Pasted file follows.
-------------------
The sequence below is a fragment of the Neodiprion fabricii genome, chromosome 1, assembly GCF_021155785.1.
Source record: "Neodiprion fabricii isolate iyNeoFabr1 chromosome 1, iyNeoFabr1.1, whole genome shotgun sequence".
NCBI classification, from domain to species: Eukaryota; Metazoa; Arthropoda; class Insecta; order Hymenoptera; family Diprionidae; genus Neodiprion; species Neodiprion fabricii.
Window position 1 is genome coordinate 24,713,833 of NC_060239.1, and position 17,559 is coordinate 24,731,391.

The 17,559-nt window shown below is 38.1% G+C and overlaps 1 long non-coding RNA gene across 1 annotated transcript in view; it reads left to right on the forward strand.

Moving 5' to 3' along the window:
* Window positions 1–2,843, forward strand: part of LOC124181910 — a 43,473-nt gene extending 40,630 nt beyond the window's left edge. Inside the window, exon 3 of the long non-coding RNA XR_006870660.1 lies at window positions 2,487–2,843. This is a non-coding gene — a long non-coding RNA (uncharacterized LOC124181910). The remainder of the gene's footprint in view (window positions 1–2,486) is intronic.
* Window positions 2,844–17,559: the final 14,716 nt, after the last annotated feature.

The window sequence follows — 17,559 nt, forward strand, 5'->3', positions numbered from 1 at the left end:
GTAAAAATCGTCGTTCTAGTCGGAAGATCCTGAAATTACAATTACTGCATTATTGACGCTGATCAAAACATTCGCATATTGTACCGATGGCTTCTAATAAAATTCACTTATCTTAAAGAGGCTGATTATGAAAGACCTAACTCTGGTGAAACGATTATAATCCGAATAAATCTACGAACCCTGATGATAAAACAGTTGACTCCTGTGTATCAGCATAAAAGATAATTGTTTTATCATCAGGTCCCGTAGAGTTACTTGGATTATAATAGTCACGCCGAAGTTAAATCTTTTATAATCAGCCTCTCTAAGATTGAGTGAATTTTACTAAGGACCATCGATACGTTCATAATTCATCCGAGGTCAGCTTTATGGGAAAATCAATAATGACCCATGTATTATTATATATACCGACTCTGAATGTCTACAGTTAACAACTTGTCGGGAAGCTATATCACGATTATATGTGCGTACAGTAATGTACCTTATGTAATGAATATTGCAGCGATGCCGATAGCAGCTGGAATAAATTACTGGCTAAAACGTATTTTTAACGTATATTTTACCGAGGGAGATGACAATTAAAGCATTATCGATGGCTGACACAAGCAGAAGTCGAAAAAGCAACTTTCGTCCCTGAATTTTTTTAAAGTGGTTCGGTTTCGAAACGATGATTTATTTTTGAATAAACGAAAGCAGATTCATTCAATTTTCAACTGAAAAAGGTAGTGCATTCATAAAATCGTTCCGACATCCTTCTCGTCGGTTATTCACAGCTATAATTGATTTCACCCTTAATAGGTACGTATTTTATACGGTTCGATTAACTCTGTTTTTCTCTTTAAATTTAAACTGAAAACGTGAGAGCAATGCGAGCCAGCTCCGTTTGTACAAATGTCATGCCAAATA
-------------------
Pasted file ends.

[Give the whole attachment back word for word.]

The sequence below is a fragment of the Neodiprion fabricii genome, chromosome 1, assembly GCF_021155785.1.
Source record: "Neodiprion fabricii isolate iyNeoFabr1 chromosome 1, iyNeoFabr1.1, whole genome shotgun sequence".
NCBI classification, from domain to species: Eukaryota; Metazoa; Arthropoda; class Insecta; order Hymenoptera; family Diprionidae; genus Neodiprion; species Neodiprion fabricii.
Window position 1 is genome coordinate 24,713,833 of NC_060239.1, and position 17,559 is coordinate 24,731,391.

The 17,559-nt window shown below is 38.1% G+C and overlaps 1 long non-coding RNA gene across 1 annotated transcript in view; it reads left to right on the forward strand.

Moving 5' to 3' along the window:
* Window positions 1–2,843, forward strand: part of LOC124181910 — a 43,473-nt gene extending 40,630 nt beyond the window's left edge. Inside the window, exon 3 of the long non-coding RNA XR_006870660.1 lies at window positions 2,487–2,843. This is a non-coding gene — a long non-coding RNA (uncharacterized LOC124181910). The remainder of the gene's footprint in view (window positions 1–2,486) is intronic.
* Window positions 2,844–17,559: the final 14,716 nt, after the last annotated feature.

The window sequence follows — 17,559 nt, forward strand, 5'->3', positions numbered from 1 at the left end:
GTAAAAATCGTCGTTCTAGTCGGAAGATCCTGAAATTACAATTACTGCATTATTGACGCTGATCAAAACATTCGCATATTGTACCGATGGCTTCTAATAAAATTCACTTATCTTAAAGAGGCTGATTATGAAAGACCTAACTCTGGTGAAACGATTATAATCCGAATAAATCTACGAACCCTGATGATAAAACAGTTGACTCCTGTGTATCAGCATAAAAGATAATTGTTTTATCATCAGGTCCCGTAGAGTTACTTGGATTATAATAGTCACGCCGAAGTTAAATCTTTTATAATCAGCCTCTCTAAGATTGAGTGAATTTTACTAAGGACCATCGATACGTTCATAATTCATCCGAGGTCAGCTTTATGGGAAAATCAATAATGACCCATGTATTATTATATATACCGACTCTGAATGTCTACAGTTAACAACTTGTCGGGAAGCTATATCACGATTATATGTGCGTACAGTAATGTACCTTATGTAATGAATATTGCAGCGATGCCGATAGCAGCTGGAATAAATTACTGGCTAAAACGTATTTTTAACGTATATTTTACCGAGGGAGATGACAATTAAAGCATTATCGATGGCTGACACAAGCAGAAGTCGAAAAAGCAACTTTCGTCCCTGAATTTTTTTAAAGTGGTTCGGTTTCGAAACGATGATTTATTTTTGAATAAACGAAAGCAGATTCATTCAATTTTCAACTGAAAAAGGTAGTGCATTCATAAAATCGTTCCGACATCCTTCTCGTCGGTTATTCACAGCTATAATTGATTTCACCCTTAATAGGTACGTATTTTATACGGTTCGATTAACTCTGTTTTTCTCTTTAAATTTAAACTGAAAACGTGAGAGCAATGCGAGCCAGCTCCGTTTGTACAAATGTCATGCCAAATA